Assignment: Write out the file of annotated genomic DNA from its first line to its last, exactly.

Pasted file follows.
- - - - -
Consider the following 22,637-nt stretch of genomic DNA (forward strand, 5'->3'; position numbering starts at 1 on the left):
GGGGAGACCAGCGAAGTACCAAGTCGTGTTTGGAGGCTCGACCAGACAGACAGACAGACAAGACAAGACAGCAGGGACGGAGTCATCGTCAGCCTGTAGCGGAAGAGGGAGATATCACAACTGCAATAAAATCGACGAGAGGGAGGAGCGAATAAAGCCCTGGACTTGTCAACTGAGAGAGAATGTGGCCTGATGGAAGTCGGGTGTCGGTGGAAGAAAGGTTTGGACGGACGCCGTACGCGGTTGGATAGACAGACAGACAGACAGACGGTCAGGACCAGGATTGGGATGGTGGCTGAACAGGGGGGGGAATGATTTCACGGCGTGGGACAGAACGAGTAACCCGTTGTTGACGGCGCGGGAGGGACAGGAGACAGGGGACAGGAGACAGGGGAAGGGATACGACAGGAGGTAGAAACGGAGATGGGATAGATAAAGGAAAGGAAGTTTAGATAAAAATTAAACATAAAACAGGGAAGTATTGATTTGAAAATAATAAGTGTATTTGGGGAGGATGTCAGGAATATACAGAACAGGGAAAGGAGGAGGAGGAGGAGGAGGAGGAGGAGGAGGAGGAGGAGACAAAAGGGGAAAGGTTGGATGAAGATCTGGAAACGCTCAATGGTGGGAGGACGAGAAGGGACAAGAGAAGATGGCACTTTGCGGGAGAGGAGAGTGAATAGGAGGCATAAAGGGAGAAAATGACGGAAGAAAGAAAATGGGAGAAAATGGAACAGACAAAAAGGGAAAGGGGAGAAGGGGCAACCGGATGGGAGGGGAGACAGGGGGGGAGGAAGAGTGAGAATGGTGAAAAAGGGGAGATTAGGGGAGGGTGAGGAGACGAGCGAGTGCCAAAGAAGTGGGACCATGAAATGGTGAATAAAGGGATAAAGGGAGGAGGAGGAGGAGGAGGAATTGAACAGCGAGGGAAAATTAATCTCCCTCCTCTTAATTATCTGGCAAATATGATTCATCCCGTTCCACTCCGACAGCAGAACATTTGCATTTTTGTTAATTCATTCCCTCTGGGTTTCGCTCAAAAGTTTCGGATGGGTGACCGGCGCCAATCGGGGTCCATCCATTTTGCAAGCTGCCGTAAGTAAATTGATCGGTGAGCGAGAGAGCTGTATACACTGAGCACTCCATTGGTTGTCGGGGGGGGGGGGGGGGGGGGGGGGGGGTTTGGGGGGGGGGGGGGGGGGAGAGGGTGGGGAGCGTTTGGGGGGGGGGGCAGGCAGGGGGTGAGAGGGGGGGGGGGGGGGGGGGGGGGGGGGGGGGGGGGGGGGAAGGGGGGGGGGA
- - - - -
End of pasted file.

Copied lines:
Consider the following 22,637-nt stretch of genomic DNA (forward strand, 5'->3'; position numbering starts at 1 on the left):
GGGGAGACCAGCGAAGTACCAAGTCGTGTTTGGAGGCTCGACCAGACAGACAGACAGACAAGACAAGACAGCAGGGACGGAGTCATCGTCAGCCTGTAGCGGAAGAGGGAGATATCACAACTGCAATAAAATCGACGAGAGGGAGGAGCGAATAAAGCCCTGGACTTGTCAACTGAGAGAGAATGTGGCCTGATGGAAGTCGGGTGTCGGTGGAAGAAAGGTTTGGACGGACGCCGTACGCGGTTGGATAGACAGACAGACAGACAGACGGTCAGGACCAGGATTGGGATGGTGGCTGAACAGGGGGGGGAATGATTTCACGGCGTGGGACAGAACGAGTAACCCGTTGTTGACGGCGCGGGAGGGACAGGAGACAGGGGACAGGAGACAGGGGAAGGGATACGACAGGAGGTAGAAACGGAGATGGGATAGATAAAGGAAAGGAAGTTTAGATAAAAATTAAACATAAAACAGGGAAGTATTGATTTGAAAATAATAAGTGTATTTGGGGAGGATGTCAGGAATATACAGAACAGGGAAAGGAGGAGGAGGAGGAGGAGGAGGAGGAGGAGGAGGAGGAGACAAAAGGGGAAAGGTTGGATGAAGATCTGGAAACGCTCAATGGTGGGAGGACGAGAAGGGACAAGAGAAGATGGCACTTTGCGGGAGAGGAGAGTGAATAGGAGGCATAAAGGGAGAAAATGACGGAAGAAAGAAAATGGGAGAAAATGGAACAGACAAAAAGGGAAAGGGGAGAAGGGGCAACCGGATGGGAGGGGAGACAGGGGGGGAGGAAGAGTGAGAATGGTGAAAAAGGGGAGATTAGGGGAGGGTGAGGAGACGAGCGAGTGCCAAAGAAGTGGGACCATGAAATGGTGAATAAAGGGATAAAGGGAGGAGGAGGAGGAGGAGGAATTGAACAGCGAGGGAAAATTAATCTCCCTCCTCTTAATTATCTGGCAAATATGATTCATCCCGTTCCACTCCGACAGCAGAACATTTGCATTTTTGTTAATTCATTCCCTCTGGGTTTCGCTCAAAAGTTTCGGATGGGTGACCGGCGCCAATCGGGGTCCATCCATTTTGCAAGCTGCCGTAAGTAAATTGATCGGTGAGCGAGAGAGCTGTATACACTGAGCACTCCATTGGTTGTCGGGGGGGGGGGGGGGGGGGGGGGGGGGTTTGGGGGGGGGGGGGGGGGGAGAGGGTGGGGAGCGTTTGGGGGGGGGGGCAGGCAGGGGGTGAGAGGGGGGGGGGGGGGGGGGGGGGGGGGGGGGGGGGGGGGGAAGGGGGGGGGGA